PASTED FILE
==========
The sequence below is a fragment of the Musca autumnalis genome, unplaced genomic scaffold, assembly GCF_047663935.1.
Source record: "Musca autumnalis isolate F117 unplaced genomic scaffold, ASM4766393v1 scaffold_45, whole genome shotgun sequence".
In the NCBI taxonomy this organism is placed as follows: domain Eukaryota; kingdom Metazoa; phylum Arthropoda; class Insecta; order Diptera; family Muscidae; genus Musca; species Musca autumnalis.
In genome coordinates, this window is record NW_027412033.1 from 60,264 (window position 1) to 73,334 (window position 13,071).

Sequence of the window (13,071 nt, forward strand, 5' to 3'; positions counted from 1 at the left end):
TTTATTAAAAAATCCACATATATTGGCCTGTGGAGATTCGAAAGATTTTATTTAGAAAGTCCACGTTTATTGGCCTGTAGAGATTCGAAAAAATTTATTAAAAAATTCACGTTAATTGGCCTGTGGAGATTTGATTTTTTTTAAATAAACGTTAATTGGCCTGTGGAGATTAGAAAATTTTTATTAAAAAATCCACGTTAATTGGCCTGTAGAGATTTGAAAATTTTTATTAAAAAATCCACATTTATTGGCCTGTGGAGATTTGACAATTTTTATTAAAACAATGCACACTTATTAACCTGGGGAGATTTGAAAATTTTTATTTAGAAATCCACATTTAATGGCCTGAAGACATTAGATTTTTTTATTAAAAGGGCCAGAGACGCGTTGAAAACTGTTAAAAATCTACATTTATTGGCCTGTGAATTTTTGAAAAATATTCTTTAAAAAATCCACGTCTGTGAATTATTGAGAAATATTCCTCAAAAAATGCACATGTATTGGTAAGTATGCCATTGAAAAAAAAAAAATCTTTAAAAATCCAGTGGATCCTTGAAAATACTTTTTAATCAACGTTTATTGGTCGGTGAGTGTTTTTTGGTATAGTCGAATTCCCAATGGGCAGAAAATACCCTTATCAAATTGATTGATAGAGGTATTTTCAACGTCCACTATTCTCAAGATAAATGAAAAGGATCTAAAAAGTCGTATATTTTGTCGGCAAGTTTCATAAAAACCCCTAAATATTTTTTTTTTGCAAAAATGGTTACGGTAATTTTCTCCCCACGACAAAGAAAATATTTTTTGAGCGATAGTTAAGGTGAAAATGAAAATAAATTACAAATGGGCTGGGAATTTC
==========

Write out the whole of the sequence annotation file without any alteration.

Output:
The sequence below is a fragment of the Musca autumnalis genome, unplaced genomic scaffold, assembly GCF_047663935.1.
Source record: "Musca autumnalis isolate F117 unplaced genomic scaffold, ASM4766393v1 scaffold_45, whole genome shotgun sequence".
In the NCBI taxonomy this organism is placed as follows: domain Eukaryota; kingdom Metazoa; phylum Arthropoda; class Insecta; order Diptera; family Muscidae; genus Musca; species Musca autumnalis.
In genome coordinates, this window is record NW_027412033.1 from 60,264 (window position 1) to 73,334 (window position 13,071).

Sequence of the window (13,071 nt, forward strand, 5' to 3'; positions counted from 1 at the left end):
TTTATTAAAAAATCCACATATATTGGCCTGTGGAGATTCGAAAGATTTTATTTAGAAAGTCCACGTTTATTGGCCTGTAGAGATTCGAAAAAATTTATTAAAAAATTCACGTTAATTGGCCTGTGGAGATTTGATTTTTTTTAAATAAACGTTAATTGGCCTGTGGAGATTAGAAAATTTTTATTAAAAAATCCACGTTAATTGGCCTGTAGAGATTTGAAAATTTTTATTAAAAAATCCACATTTATTGGCCTGTGGAGATTTGACAATTTTTATTAAAACAATGCACACTTATTAACCTGGGGAGATTTGAAAATTTTTATTTAGAAATCCACATTTAATGGCCTGAAGACATTAGATTTTTTTATTAAAAGGGCCAGAGACGCGTTGAAAACTGTTAAAAATCTACATTTATTGGCCTGTGAATTTTTGAAAAATATTCTTTAAAAAATCCACGTCTGTGAATTATTGAGAAATATTCCTCAAAAAATGCACATGTATTGGTAAGTATGCCATTGAAAAAAAAAAAATCTTTAAAAATCCAGTGGATCCTTGAAAATACTTTTTAATCAACGTTTATTGGTCGGTGAGTGTTTTTTGGTATAGTCGAATTCCCAATGGGCAGAAAATACCCTTATCAAATTGATTGATAGAGGTATTTTCAACGTCCACTATTCTCAAGATAAATGAAAAGGATCTAAAAAGTCGTATATTTTGTCGGCAAGTTTCATAAAAACCCCTAAATATTTTTTTTTTGCAAAAATGGTTACGGTAATTTTCTCCCCACGACAAAGAAAATATTTTTTGAGCGATAGTTAAGGTGAAAATGAAAATAAATTACAAATGGGCTGGGAATTTC